L.L.C.J.: One of the things that people aren’t aware of is that during my Definition album, my wife had to have major surgery on her leg and it was serious. I actually had to decide what was important in my life and where I was going to give my energy. The major challenge for me was balancing my home life with my iconic rapper status and knowing when to just be a dad and a husband. Making sure I did the little things that count like going to my son’s games and holding the camera without thinking about sold-out concerts. Overall, making sure that I was there for my family and that I wasn’t so self-absorbed that I alienated them. Glad to hear you’re a family man. Is that one of the reasons you launched your new clothing line LL Cool J with Sears?

L.l.C.J.: That’s why I did the Sears deal because I was able to work with my family. My wife, kids and some additional models market the whole brand. Most people asked why I chose to partner with Sears because they felt I’m at a certain level in my career and I should go to a higher-end retailer. But what people should know about me is that I don’t live my life trying to be an elitist. I’m part of the community not above it so I’m going to embrace the real community not my rich friends . When I was growing up we bought clothes from Sears. I know a zillion people who can’t afford $700 jeans but they still want to look and feel good so why wouldn’t I embrace a Sears? When will the collection be available and how many retailers?

L.L.C.J.: We should be in stores for July to prepare for back-to-school season in September and should be in about 450 stores. We will launch again in about November and eventually be in about 2500 stores. It’s the biggest deal and the first time in hip-hop culture that an artist of my magnitude has done anything like this. It’s a great statement. My family and I really are pleased with the designs which will only get better. With the female collection we were more concerned with getting the fit right than the designs because with women it’s all about the right fit. You’re a smart man. What is the biggest misconception you think your fans have had about you?

L.L.C.J.: Misconception is that I am unapproachable. I don’t think people know how down to earth I am and how much I really recognize and see people. My feet are firmly planted on the ground. Alright, expect to be approached by many after this. What is the craziest rumor you’ve heard about yourself?

L.L.C.J: I would say the craziest had to be rumors about me getting plastic surgery and using steroids. I didn’t do either. I heard I had a nose job, chin implants, ribs removed-all kind of craziness. That’s just not something I’m going to do. What do I look like having someone cut me open to put in or remove muscles? C’mon now. Well, you’re definitely the Black Dick Clarke or either a vampire because you don’t age.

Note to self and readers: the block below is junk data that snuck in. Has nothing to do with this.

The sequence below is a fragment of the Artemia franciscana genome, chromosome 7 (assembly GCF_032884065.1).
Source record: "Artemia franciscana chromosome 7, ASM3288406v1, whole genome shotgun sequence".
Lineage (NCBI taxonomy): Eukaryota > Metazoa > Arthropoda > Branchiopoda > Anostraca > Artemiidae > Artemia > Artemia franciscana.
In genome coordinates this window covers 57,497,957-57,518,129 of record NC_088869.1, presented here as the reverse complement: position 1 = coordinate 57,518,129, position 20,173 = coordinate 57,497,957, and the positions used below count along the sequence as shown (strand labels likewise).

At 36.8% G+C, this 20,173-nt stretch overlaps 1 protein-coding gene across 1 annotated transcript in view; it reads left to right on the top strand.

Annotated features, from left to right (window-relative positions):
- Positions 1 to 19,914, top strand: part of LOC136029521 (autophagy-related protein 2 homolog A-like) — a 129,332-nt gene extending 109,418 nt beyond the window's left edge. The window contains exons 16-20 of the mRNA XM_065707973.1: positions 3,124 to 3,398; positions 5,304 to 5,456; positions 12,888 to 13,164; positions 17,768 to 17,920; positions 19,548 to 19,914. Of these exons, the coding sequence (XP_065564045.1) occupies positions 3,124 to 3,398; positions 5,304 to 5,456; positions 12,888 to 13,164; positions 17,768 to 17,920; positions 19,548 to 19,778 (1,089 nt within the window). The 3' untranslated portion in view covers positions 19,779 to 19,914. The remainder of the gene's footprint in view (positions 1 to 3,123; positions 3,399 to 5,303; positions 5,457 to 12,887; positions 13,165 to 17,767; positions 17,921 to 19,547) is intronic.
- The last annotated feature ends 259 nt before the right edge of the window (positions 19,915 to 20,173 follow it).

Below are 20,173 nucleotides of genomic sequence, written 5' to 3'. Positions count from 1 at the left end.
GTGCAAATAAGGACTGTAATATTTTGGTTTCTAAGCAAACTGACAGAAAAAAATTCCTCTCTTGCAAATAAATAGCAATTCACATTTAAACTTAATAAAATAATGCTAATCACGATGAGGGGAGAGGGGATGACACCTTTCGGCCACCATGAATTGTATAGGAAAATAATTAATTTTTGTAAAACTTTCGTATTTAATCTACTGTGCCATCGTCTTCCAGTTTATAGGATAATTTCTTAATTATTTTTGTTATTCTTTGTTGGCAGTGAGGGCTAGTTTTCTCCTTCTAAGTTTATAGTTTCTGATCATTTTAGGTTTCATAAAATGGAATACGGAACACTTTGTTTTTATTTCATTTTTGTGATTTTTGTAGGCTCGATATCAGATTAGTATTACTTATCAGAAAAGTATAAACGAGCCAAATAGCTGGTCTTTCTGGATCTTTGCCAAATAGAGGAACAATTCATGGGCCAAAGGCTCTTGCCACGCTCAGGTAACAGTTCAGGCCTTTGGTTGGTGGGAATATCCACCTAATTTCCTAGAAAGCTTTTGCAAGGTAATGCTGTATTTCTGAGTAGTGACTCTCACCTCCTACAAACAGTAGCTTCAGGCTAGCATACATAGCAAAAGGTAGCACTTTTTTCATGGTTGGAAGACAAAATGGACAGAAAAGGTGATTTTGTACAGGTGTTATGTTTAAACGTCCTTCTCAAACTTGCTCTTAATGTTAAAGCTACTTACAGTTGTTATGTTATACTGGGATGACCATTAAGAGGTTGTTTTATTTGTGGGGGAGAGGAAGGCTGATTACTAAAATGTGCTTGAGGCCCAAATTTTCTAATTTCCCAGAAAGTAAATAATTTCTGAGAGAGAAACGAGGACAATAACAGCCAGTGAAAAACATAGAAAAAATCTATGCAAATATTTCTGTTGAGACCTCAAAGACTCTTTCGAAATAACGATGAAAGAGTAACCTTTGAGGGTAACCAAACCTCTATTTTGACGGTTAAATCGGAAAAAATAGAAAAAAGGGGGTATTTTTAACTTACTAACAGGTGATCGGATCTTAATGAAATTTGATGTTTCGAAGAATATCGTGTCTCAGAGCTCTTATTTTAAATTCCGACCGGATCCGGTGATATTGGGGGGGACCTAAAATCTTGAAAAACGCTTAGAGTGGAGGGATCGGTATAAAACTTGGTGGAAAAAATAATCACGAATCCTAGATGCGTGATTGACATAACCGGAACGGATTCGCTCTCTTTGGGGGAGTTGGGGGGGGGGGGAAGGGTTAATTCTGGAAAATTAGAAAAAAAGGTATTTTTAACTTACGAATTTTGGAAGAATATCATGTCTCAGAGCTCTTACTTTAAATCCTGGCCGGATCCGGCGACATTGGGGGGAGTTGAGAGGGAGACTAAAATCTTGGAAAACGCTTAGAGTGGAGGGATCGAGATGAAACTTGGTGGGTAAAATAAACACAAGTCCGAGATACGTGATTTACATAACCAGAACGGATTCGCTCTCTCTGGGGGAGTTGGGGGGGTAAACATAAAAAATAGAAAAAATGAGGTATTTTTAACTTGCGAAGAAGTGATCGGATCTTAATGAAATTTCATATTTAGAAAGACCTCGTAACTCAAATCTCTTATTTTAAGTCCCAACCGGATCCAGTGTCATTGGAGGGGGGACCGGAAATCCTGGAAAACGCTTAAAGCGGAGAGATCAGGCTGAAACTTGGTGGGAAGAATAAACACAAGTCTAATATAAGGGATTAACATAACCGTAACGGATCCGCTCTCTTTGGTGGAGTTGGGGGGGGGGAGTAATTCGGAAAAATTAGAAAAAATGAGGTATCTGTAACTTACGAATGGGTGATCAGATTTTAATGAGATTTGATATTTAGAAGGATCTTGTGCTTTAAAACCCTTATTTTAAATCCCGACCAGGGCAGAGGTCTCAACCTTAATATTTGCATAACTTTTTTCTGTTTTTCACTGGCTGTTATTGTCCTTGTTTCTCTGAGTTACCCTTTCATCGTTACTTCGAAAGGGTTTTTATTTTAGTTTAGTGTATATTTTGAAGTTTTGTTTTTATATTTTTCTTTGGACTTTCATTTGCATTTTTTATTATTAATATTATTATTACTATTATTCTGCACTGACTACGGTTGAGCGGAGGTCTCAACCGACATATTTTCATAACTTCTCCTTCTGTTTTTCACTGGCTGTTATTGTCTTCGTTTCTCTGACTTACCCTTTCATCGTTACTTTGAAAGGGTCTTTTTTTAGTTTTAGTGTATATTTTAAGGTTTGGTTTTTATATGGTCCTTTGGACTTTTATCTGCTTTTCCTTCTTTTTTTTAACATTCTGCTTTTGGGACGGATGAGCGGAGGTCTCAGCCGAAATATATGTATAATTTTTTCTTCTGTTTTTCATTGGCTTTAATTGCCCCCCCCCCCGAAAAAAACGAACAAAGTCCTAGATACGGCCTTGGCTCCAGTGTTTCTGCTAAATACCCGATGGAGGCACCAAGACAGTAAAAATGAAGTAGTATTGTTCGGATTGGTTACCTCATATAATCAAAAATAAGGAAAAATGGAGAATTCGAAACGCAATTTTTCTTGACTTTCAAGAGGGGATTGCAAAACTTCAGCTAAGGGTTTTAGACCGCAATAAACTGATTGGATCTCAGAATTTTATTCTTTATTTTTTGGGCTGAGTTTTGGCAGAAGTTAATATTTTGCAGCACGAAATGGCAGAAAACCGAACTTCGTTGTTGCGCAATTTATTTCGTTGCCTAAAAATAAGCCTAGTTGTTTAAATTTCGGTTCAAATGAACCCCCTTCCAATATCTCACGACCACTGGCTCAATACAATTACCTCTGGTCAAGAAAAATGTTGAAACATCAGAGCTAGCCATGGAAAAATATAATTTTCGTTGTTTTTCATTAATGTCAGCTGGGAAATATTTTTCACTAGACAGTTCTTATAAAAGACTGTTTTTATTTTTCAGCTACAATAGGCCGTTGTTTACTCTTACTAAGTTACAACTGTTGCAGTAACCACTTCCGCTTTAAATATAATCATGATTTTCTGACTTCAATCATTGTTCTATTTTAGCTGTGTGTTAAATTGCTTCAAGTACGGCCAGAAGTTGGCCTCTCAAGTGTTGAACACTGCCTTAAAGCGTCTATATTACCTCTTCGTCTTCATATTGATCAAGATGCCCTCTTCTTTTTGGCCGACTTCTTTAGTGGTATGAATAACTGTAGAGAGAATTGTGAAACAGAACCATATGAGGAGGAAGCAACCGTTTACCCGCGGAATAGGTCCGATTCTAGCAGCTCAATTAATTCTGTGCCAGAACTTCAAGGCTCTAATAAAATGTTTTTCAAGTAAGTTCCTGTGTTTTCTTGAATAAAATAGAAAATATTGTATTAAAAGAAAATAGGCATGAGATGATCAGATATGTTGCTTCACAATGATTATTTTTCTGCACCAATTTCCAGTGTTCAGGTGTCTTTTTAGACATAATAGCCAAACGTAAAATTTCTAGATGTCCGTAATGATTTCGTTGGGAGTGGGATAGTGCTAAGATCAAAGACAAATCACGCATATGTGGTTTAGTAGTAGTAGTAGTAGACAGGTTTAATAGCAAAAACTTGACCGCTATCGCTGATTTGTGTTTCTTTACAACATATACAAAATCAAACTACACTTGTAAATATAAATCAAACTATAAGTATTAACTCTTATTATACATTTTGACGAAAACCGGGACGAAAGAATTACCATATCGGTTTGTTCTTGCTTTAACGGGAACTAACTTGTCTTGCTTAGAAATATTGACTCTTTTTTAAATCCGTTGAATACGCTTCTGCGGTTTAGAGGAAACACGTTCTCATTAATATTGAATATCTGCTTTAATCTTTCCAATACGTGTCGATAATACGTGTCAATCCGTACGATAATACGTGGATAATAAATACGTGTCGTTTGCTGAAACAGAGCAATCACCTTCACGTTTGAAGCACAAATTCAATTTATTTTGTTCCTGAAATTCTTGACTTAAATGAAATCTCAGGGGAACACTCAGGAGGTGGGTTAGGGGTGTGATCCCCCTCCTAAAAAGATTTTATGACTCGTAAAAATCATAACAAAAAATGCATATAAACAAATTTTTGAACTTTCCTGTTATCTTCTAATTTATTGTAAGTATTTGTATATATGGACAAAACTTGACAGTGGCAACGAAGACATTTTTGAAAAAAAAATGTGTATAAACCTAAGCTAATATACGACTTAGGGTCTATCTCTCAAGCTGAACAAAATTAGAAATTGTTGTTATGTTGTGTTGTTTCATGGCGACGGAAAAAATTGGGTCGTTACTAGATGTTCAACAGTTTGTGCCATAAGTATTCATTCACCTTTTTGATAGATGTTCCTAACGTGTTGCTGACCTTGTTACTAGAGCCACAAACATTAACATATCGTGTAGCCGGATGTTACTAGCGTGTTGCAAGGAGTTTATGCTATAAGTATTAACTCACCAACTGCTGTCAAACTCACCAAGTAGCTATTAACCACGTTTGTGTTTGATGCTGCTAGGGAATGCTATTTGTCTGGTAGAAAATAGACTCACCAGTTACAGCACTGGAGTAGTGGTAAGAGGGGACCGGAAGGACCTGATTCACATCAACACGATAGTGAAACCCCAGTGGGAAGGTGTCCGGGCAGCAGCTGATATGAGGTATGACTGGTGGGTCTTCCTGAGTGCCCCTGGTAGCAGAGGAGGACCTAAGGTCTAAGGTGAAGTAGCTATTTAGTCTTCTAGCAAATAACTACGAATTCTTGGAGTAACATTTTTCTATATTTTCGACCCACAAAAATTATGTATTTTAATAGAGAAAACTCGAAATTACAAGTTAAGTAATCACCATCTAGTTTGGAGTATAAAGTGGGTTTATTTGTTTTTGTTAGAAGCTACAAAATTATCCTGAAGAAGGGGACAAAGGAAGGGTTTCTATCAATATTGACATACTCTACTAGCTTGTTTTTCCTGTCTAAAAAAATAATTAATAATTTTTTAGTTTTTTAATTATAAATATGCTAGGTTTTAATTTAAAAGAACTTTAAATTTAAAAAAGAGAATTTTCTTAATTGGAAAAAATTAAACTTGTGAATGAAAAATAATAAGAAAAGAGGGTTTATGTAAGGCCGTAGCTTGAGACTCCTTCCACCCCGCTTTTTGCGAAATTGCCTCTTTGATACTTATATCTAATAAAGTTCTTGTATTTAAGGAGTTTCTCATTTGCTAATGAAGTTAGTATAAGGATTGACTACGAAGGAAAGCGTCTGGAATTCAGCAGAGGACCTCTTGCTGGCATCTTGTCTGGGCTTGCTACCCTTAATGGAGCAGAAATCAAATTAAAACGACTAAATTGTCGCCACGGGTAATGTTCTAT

L.L.C.J.: (Laughs) That is hilarious. Now, c’mon I’m not that old! But then again the amount of years I’ve been rapping is equivalent to dog years. I owe it all to my Platinum workout and we also have a diamond workout for women as well. Also my other weapon is that I don’t do drugs. I never have been the get-high man although I might have an occasional drink but that’s it. What is the one thing you’ve learned about yourself throughout your career that you’re most proud of?

L.L.C.J.: By the grace of God when I’m challenged I can deliver. I’m kind of like the dude who wants to ball in the fourth quarter. Like with this album there’s a resurgence of LL because folks assumed that I was done and I’m far from done. Most people assume that a lot of rappers lack a true spiritual foundation. How do you maintain your spiritual center?

L.L.C.J.: I’m a Christian and proud of it. I read the bible. I give God all the glory and what I’ve been able to accomplish through Him. My family and I definitely frequent the church but at the same time I’m not overly religious. I pay my tithes but I’m not perfect. I couldn’t do what I do if I were. I still make songs that would not work or be welcomed in the pulpit. I’m doing my best and just trying to do me. What about the elders who criticize rappers’ misogynistic lyrics and use of racial epithets?

L.L.C.J.: I think a lot of older people finger-point and blame hip-hop culture because they don’t understand the metaphors and symbolism of what it means to kill someone on the mic. In rap music, there are certain nuances that might make it hard for people to understand. The best comparison is when a secular person witnesses someone in church get touched by the Holy Spirit. Instead of saying that, they’ll say that person fainted because they just don’t understand what occurred. Great analogy, but what happen to the fun days of hip hop?

L.L.C.J.: I have to tell you I think the south should get the credit for bringing back the spirit of fun. For a long time a lot of us got a lil’ too serious about ourselves. What about the exploitation of women or video vixens?

L.L.C.J.: Females in hip-hop need to stick to their guns. Women have the power to decide whether they want to keep their clothes on and be classy. I think Mary J. Blige and Alicia Keys have done a great job of that. It’s also important for people not to judge. You never know what drives someone to do something, so before you start calling these video girls tacky, people need to not be so condescending. Again, at the end of the day if they all stick together and say they don’t want to be portrayed a certain way they have the power to do that. Have any of your children expressed interest in a music career?

L.L.C.J.: My son has and I tell him all the time that he has a good life and he agrees. I tell my kids not to allow anyone to set the bar for them because of what I have done. I explain and lay hands on them that each one of them should decide what feels good in their hearts and not feel a need to live through me. It’s one of the reasons I didn’t make my eldest son a junior. I wanted him to be his own man. My daughter is off to study in Europe this summer so I’m very proud of my kids. And I hope that they and I will contribute to the betterment of the world.


Credit: Stephen Stickler/Corbis Photos